Monday tech roundupHow does it feel to roll out a billion devices? Microsoft will soon find out, but it will be using a very conservative method to rollout Windows 10 with a rolling rollout that will first reach the more experienced users. Also this week: Net Neutrality in Europe might be in danger, the Harvard Business Review puts some minds at rest and a report about Google slowly gaining ground over Bing at Yahoo.

Windows 10 – a rolling rollout

With Microsoft expecting a billion devices to be running Windows 10 in two to three short years, it is being very careful with how it meets that demand. Instead of giving it to anyone who wants upon its release date, the company is first serving five million Windows ‘Insiders’, who have been testing the OS and tend to be the most experienced and technical. That is meant to happen at the tail end of this month.

As a quick measure, Windows 7 has just reached that billion device mark – an achievement that took a full six years. The Insiders have first dibs, and because they are already using a test versions of the OS, it is clear that their machines are compatible.

The group for delivery are those who reserved Win 10 and whose machines passed the compatibility check. The compatibility test should be a good precaution, especially after the Windows Vista interoperability disaster. “In our testing of millions of systems, we’re seeing full compatibility today with the vast majority of Windows 8x and Windows 7x systems– and we are not yet done, we will never be done – we will be continuing this application and device compatibility work every day as part of our ongoing commitment to Windows as a service,” wrote Terry Myers, Windows Chief, in a blog post.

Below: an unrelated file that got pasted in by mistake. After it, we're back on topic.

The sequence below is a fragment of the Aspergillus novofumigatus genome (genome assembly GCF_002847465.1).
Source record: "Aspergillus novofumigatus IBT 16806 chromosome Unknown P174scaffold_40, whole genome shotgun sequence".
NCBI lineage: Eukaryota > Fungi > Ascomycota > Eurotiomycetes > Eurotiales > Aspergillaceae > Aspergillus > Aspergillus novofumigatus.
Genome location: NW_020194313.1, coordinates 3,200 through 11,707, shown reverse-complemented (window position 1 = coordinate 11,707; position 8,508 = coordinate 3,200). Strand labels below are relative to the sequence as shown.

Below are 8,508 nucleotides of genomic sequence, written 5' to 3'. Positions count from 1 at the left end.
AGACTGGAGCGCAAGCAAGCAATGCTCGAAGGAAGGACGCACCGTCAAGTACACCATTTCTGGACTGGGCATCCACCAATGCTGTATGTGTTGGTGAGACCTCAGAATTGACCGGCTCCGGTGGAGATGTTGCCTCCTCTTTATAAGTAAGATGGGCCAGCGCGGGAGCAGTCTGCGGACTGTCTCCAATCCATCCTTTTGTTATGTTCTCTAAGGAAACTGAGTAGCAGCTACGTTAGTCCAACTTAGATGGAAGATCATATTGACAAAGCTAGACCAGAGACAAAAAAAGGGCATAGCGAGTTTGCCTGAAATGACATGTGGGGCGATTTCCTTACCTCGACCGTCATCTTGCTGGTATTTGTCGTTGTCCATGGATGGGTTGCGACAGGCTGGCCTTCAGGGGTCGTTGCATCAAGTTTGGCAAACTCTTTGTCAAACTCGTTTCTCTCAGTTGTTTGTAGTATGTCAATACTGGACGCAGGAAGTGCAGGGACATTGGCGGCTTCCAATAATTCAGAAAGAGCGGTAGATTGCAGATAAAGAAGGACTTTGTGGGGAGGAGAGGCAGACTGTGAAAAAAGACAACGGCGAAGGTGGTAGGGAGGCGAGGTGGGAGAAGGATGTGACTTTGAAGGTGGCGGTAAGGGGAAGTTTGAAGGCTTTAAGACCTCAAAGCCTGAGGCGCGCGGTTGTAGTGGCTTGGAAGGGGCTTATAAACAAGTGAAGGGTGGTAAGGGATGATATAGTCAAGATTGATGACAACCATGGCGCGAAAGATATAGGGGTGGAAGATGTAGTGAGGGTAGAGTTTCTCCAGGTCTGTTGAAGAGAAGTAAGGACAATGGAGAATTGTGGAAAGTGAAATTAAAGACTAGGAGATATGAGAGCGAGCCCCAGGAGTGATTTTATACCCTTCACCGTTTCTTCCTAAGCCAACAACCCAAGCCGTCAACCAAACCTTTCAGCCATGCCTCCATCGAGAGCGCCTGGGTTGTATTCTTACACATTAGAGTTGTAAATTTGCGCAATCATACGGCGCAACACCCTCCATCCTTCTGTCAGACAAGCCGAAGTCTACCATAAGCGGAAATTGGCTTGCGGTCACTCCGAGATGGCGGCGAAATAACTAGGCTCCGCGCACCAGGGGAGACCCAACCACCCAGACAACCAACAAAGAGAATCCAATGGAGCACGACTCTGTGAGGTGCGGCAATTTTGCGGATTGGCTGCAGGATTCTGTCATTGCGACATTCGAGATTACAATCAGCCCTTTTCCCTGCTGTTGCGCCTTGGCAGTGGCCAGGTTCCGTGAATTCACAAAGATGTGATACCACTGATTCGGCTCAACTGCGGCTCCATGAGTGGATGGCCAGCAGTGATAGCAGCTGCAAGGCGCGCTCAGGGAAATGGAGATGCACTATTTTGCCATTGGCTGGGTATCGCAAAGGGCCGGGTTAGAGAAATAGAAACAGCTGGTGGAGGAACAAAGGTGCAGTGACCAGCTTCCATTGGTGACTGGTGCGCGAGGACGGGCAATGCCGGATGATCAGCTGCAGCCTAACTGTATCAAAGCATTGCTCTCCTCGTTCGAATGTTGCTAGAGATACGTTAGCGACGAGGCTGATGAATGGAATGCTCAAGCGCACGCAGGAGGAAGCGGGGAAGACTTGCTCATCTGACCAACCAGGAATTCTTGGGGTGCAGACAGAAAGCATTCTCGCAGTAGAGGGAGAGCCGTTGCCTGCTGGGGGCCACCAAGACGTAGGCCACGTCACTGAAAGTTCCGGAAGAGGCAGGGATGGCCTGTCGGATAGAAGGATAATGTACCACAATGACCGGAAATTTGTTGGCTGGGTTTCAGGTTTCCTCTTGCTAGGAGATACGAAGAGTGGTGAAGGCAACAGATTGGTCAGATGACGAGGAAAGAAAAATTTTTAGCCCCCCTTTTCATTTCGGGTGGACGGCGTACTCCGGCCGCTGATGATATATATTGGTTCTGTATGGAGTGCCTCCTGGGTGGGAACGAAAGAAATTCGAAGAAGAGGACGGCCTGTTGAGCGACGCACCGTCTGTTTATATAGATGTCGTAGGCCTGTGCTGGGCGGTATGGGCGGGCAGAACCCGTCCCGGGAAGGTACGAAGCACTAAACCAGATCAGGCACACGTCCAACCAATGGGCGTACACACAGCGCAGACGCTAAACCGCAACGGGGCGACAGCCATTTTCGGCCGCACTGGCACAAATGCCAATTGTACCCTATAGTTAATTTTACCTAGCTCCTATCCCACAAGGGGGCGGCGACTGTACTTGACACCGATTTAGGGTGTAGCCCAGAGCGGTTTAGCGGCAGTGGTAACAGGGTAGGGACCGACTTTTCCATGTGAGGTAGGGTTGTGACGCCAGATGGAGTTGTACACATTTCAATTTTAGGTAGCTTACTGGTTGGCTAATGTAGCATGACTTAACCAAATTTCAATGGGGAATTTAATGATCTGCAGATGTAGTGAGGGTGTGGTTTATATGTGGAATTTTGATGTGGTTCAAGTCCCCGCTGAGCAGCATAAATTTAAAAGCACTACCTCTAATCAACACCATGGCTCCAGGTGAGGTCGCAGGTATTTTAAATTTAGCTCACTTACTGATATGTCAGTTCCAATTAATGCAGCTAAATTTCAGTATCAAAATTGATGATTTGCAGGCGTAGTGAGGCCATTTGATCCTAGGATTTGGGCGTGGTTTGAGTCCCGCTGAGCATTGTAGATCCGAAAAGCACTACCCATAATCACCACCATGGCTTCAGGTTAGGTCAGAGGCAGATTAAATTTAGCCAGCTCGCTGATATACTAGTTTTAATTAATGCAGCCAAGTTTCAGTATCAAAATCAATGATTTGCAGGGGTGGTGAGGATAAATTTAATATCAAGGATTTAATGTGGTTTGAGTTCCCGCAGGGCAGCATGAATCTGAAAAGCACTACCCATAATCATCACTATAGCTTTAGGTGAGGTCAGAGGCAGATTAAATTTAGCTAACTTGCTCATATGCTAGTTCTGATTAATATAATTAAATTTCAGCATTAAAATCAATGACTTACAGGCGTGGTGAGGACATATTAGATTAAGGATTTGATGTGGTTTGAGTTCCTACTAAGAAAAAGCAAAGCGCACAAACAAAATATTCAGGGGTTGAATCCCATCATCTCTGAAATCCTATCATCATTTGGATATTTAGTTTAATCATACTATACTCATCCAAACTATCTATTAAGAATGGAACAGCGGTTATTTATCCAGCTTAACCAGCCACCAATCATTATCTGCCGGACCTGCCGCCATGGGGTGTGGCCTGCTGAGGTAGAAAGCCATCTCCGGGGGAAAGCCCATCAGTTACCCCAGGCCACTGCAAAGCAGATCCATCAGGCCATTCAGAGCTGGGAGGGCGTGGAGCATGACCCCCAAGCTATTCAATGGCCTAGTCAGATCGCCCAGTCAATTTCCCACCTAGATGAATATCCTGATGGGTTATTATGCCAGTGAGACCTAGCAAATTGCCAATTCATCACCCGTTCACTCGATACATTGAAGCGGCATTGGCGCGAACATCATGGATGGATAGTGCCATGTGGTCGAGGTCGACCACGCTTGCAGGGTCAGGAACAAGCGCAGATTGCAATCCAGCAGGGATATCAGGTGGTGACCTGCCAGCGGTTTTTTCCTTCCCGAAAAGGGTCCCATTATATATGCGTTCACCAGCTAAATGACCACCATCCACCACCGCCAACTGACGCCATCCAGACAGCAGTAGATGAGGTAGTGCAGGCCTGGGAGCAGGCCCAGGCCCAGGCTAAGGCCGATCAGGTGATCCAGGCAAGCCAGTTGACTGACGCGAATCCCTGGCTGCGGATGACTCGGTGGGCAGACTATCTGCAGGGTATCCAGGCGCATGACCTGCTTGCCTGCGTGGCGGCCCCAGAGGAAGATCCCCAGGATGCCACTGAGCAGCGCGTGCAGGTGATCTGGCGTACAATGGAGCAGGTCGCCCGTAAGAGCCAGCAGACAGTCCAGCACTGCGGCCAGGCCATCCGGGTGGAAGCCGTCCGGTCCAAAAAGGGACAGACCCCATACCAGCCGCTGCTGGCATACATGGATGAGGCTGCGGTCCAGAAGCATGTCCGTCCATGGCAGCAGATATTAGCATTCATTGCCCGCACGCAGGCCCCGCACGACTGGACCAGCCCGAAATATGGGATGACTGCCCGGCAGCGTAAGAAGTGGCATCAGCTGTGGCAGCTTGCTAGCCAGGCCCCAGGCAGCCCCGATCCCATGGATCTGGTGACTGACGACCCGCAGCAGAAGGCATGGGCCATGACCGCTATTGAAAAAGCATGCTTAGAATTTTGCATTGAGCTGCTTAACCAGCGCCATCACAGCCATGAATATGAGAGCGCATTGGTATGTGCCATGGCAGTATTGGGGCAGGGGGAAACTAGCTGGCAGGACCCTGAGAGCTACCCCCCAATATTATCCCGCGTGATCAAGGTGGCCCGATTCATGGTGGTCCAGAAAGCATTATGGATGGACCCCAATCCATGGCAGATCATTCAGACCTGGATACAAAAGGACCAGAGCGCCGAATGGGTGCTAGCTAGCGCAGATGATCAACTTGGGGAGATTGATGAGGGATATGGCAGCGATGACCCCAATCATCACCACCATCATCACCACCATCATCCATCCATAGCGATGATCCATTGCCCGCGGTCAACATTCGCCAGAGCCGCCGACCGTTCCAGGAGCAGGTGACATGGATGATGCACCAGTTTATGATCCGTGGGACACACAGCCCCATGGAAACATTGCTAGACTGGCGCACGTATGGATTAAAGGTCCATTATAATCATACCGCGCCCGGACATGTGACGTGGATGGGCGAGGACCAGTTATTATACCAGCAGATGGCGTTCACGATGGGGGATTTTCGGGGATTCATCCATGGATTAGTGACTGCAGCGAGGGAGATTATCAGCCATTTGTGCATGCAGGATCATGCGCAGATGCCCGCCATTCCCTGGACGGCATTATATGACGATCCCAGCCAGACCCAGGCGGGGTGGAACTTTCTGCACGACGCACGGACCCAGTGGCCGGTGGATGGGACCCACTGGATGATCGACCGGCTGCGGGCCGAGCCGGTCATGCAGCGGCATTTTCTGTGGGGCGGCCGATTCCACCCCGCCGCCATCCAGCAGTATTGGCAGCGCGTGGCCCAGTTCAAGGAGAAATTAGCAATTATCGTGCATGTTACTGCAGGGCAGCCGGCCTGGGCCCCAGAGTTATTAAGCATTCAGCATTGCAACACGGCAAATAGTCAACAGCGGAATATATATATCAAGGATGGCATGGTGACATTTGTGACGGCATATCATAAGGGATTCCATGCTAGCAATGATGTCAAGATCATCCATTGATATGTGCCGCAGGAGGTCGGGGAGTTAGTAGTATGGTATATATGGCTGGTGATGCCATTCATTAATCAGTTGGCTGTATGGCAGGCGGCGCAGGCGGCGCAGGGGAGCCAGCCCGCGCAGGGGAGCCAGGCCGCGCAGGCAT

Windows Insiders aren’t the first to get the OS. That honor goes to partners. “Soon, we will give a build of Windows 10 to our OEM partners so they can start imaging new devices with Windows 10. The new devices our partners are working on are very exciting,” Myers said while mentioning how much he’s looking forward to hear the partners’ feedback as they get to use them.

“Soon after, we will distribute a build of Windows 10 to retailers all over the world, so they can assist their customers with upgrades of newly purchased devices that were originally imaged with Windows 8.1,” he continued. Myers also included a word of advice in his post and asked users to always check for the sticker for assurance that our OEM partners have proactively tested a device for compatibility with Windows 10.

Will EU let net neutrality die?

Net neutrality is a big deal the world over. The concept is everyone should have the same Internet performance experience, whether you’re a YouTuber, a multinational corporation, or a media giant.

In Europe, a loophole in a new regulation under consideration by the European Commission may undo all the hard work done to establish a fair and equal Internet.

The agreement is aimed at establishing strong Net Neutrality rules, and calls for no traffic throttling or prioritization. The proposed exceptions, though, have equal access proponents fuming. These are around so-called “specialized services” such as high-def video conferencing and IPTV (television over the Internet).

In the second case, commercial services such as TV are a main target of Net Neutrality rules. The justification for this tier is for services that “use the Internet protocol and the same access network but require a significant improvement in quality or the possibility to guarantee some technical requirements to their end-users that cannot be ensured in the best-effort open Internet.”

Having such a tier, even if technically justified, is a slippery slope, as an interview in the Huffington Post indicates.